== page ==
My son Aaron was 19 when he died. His death certificate indicates that the cause of death was asphyxiation. The real cause was methamphetamine addiction and mental illness.
There was more to Aaron than that, just as there is more to so many like him. Like a a new report from the California Health Care Foundation showswe could also do a lot more to help people living with both mental illness and substance use disorder.
It’s not just a California problem or an American challenge. All over the world, far too many people have suffered because they were treated primarily for a diagnosis rather than for their interrelated conditions. Integrated care is difficult to achieve, but a few states, including California, are pursuing promising approaches.
My son’s needs and challenges were not unique. Like many teenagers, he was sad and looking for a place to belong, especially when the divorce shattered our family. He tried marijuana and said he was feeling better. Then, at age 14, someone gave him methamphetamine.
My husband and I started out with mental health care for Aaron and went into addiction treatment. But when he started browsing therapy programs, the juvenile justice system, and the county mental hospital, it became clear that he needed a lot more. In the last two years of his life, as depression progressed to methamphetamine-induced psychosis, he transformed into one of the many lost souls you see in a homeless camp. A person struggling with more than one demon.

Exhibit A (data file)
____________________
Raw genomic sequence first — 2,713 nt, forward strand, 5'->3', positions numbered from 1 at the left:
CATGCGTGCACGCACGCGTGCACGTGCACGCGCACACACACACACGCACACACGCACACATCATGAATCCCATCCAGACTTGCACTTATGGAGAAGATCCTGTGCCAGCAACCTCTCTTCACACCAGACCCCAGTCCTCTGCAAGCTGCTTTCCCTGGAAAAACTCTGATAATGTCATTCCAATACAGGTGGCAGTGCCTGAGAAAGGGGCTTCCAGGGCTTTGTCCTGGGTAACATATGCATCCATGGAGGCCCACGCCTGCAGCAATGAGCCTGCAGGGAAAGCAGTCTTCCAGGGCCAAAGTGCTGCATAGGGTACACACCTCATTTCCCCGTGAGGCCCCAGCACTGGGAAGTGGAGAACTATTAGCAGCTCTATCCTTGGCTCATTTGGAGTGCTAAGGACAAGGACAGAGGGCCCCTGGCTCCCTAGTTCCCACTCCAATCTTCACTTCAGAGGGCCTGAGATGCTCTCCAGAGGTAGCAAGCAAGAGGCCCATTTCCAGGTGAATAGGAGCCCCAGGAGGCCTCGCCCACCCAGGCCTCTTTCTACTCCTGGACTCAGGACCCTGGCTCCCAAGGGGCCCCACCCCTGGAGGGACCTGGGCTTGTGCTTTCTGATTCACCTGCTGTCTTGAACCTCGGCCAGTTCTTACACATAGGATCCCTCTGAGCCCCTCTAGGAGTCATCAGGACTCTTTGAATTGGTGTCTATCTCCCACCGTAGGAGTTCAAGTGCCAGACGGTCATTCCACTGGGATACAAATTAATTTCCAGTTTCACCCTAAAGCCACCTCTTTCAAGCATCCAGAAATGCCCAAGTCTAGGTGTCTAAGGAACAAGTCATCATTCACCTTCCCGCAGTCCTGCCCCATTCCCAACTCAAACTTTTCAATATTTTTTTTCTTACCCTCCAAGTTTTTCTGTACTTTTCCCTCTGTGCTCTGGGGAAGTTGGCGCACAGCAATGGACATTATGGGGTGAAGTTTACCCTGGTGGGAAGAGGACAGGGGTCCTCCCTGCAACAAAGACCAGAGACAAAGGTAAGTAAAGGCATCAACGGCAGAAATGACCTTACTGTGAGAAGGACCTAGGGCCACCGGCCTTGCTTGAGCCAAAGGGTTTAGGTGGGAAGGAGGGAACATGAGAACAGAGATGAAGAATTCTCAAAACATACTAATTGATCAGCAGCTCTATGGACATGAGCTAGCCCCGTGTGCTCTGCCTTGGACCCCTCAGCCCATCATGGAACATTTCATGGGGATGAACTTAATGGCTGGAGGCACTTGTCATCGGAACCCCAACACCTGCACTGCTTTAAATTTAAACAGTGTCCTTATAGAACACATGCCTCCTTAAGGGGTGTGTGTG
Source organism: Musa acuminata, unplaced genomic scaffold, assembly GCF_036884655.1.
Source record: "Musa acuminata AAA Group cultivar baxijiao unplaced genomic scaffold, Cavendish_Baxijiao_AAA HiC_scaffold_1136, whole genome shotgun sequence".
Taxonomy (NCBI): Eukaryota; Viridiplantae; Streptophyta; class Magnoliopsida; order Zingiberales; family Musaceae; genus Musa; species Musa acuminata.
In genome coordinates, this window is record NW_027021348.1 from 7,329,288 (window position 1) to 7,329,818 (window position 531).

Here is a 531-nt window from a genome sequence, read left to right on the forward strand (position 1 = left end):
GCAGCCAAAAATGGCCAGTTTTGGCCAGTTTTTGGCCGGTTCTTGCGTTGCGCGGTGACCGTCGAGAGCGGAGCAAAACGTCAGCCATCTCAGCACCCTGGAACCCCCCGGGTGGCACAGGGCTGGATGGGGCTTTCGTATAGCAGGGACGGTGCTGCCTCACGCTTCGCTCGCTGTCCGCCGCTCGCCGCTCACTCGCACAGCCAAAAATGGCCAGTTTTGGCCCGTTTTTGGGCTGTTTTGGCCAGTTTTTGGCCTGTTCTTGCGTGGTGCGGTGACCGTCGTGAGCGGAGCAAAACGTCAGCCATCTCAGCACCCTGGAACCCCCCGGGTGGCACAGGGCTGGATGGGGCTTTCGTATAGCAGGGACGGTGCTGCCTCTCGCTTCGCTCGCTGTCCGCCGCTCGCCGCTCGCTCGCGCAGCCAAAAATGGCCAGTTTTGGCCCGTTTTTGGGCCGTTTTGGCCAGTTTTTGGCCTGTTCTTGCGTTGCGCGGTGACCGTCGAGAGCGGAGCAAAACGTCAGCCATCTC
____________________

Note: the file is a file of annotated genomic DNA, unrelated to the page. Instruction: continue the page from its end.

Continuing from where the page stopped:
It was then that we encountered a deadly paradox at the heart of many healthcare systems. The providers were ready to treat Aaron’s psychosis or his chemical addiction, but it became an uphill struggle to get them to treat both. Psychiatrists would only treat his anxiety and psychosis; the drug treatment centers did not want to give him psychiatric drugs. Coordination was scarce. We could see he needed holistic care, but how?
A week before his death, Aaron was transferred from prison to an emergency mental health facility, where he was scheduled to see a psychiatrist and have his medications recalibrated. He arrived, without medication, after the psychiatrist had left for the day. He disappeared within the first 24 hours. A week later, on July 25, 2018, he was found dead near Hwy 580 West in Richmond, California. He had hanged himself.
At least 8.9 million American adults, including 500,000 Californians, have both mental illness and substance use disorders. Yet millions of people go untreated due to the structural separation between mental health and addiction services – each with their own professional training, data systems, and privacy regulations – that makes it difficult obtaining coordinated and effective care.
Only 1 in 13 people with substance use disorder and mental illness receive treatment for both conditions. My family had health insurance and the financial means to get help for our son. But even so, we came up against brick walls.